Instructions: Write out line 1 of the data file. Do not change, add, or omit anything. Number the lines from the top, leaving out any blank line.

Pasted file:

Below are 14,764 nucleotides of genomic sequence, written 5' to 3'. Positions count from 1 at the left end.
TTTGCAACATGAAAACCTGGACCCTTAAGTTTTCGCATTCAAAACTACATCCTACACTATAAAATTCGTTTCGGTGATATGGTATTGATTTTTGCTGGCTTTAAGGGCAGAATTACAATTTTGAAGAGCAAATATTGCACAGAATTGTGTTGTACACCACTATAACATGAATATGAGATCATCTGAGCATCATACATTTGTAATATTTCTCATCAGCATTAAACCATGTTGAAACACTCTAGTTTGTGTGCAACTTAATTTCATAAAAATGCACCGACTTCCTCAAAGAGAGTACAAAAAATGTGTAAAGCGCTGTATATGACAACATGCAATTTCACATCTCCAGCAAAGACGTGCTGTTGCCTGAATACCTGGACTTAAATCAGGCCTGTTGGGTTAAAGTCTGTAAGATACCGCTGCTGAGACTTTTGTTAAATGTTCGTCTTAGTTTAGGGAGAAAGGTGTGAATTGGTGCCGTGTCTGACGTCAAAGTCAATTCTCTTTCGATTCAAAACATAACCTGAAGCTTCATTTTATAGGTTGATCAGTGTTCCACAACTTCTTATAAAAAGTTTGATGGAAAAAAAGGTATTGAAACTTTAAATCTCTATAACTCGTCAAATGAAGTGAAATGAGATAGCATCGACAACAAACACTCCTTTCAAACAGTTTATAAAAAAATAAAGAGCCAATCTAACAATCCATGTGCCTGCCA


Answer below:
Below are 14,764 nucleotides of genomic sequence, written 5' to 3'. Positions count from 1 at the left end.